Where were the flashbacks? Yes, we got musical montage snippets at the end on Monday through Thursday, and the opening on Friday. But, there could have been so much more. Soap fans are not stupid. They can handle seeing more than one Jake, more than one Kendall and Bianca, more than one Tad, even. (Yup, there was a Tad before Michael E. Knight and, quite frankly, I was dying to see the abused little boy Ray Gardner threw out of his car and Ruth and Joe adopted.) They can also handle seeing families no longer on the canvas, the Cortlands, the Cudahys, the Brents, the Tylers. They are all our children, as we were so often reminded today. Or at least our good friends. You don’t throw photos out of a family album just because the members no longer live within shouting distance.

Finally, as someone who was given the honor of helping PGP revive their own cancelled show, “Another World,” on-line in 2009 with “Another World Today,” there is one thing I want to say to Prospect Park and their plan to do the same with AMC and OLTL. Listen to the fans. Include them. Yes, this is Agnes Nixon’s show, her vision, her baby, but it is also the result of forty-one years of people putting their time and their devotion and their hearts into what she started. Real life children are the products not just of their parents, but of their environment and their experiences and their interaction with people who care about them. “All My Children” deserves to be the same.


“Frankie and Cass called me from St. Petersburg,” Felicia refused to back down. The same way Rachel had refused to back down almost twenty years ago, when Felicia had been the one uninterested in hearing what she had to say. “They’ve located the body-guard who supposedly went down with Carl and the children’s plane.”

Rachel’s back shook, as if she’d been struck from behind. “A-alive?”

“Very much alive.”

Rachel spun around, unable to take it. “Were Carl and – “

“No,” Felicia shook her head. “They weren’t there with him. At least, not that Frankie and Cass were able to find.”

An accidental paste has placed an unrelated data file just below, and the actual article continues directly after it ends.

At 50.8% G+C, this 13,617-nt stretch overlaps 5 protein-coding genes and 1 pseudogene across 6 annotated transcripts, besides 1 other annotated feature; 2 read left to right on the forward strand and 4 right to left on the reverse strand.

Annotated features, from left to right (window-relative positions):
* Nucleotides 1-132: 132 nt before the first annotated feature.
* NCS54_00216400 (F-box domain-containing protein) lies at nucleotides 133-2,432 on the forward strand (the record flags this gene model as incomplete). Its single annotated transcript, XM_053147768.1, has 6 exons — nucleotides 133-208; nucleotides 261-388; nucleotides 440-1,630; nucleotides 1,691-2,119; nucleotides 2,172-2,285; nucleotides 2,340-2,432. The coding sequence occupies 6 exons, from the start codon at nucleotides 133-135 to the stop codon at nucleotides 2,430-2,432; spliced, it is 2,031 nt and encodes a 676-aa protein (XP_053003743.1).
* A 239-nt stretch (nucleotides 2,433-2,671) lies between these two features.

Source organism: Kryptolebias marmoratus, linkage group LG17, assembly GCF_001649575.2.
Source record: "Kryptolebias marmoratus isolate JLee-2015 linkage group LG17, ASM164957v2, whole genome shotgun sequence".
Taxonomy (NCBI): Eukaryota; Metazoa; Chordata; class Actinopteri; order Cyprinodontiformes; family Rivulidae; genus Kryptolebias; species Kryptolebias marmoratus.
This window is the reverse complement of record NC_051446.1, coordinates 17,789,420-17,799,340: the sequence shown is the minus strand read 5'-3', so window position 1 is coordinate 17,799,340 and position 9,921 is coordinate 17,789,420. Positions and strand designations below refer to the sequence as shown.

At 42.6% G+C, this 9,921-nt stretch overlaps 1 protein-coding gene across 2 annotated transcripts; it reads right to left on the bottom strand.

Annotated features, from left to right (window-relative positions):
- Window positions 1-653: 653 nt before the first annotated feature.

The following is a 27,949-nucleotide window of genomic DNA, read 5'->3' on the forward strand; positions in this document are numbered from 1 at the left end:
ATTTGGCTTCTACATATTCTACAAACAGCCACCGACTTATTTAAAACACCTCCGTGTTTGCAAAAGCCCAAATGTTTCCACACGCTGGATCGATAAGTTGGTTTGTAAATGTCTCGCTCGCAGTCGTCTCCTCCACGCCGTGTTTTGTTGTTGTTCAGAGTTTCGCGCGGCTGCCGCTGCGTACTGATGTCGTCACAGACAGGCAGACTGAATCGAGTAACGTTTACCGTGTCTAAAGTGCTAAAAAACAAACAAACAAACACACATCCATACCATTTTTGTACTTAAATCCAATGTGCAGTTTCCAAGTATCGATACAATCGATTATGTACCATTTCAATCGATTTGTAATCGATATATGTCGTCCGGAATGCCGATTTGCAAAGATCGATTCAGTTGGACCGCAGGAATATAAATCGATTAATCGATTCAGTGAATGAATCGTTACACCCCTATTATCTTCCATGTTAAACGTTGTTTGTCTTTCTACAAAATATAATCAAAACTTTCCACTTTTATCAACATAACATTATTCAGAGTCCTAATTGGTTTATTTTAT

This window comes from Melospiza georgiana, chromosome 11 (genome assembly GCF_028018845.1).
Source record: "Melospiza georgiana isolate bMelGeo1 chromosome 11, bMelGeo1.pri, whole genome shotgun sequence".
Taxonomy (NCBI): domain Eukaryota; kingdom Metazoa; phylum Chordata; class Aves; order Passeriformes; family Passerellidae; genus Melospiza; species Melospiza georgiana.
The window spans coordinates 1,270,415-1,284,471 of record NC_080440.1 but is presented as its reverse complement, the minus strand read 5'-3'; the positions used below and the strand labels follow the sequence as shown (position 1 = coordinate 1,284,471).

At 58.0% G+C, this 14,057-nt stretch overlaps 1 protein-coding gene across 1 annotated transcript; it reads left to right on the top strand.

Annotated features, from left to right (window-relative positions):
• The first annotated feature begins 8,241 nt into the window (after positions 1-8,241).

Rachel’s sigh of relief seemed the exact opposite of what a woman who’d just been told her husband and children were still presumed dead might express. And yet, that was quite obviously what she felt.


Felicia triggers a surprising reaction from Rachel, Marley and Sarah deal with their Post-Traumatic-Iris-Stress, while Steven makes a discovery about his ex-girlfriend.  Kevin takes drastic measures to save Jen, Charlie has to deal with Zeno and Allie's relationship, and Frankie gets an eyeful of how the other half really lives.

See for yourself at:

Friday, September 21, 2012


The study, just released electronically and soon to be published in the September 2012 issue of Mass Communication and Society, found that the more an individual believed in television portrayals of romance, the less likely they were to be committed to their relationships. In August 2012, several of the most-watched television shows (Burn Notice, True Blood, The Big Bang Theory, and Two and a Half Men) featured romantic relationships prominently throughout their episodes. This research is especially important at helping individuals understand the impact that television viewing can have on their relationships.

“In this study I found that people who believe the unrealistic portrayals on TV are actually less committed to their spouses and think their alternatives to their spouse are relatively attractive,” Dr. Jeremy Osborn, the article’s author said. “My hope would be that people would read this article and take a look at their own relationships and the relationships of those around them. How realistic are your expectations for your partner and where did those expectations come from?”

Over 390 married couples participated in the study. The participants responded to questions about their satisfaction with their current romantic relationship, relationship expectations, relationship commitment, belief in television portrayals of romantic relationships, viewing frequency, and several others that focused on their spousal relationship.

I find this very interesting for a variety of reason.

Number One: Prior to meeting my husband, I published four romance novels.  Since meeting him, I haven't published any.  I moved on to murder mysteries, soap opera tie-ins, non-fiction and family sagas.  My husband claims it's because, after meeting him, I learned that true romance was nothing like what I'd read about in books or seen on TV.  He's right.  I wrote all about it in Romantic Heroes, Post Marriage.  (And if you think he comes off as awesome there, read this.)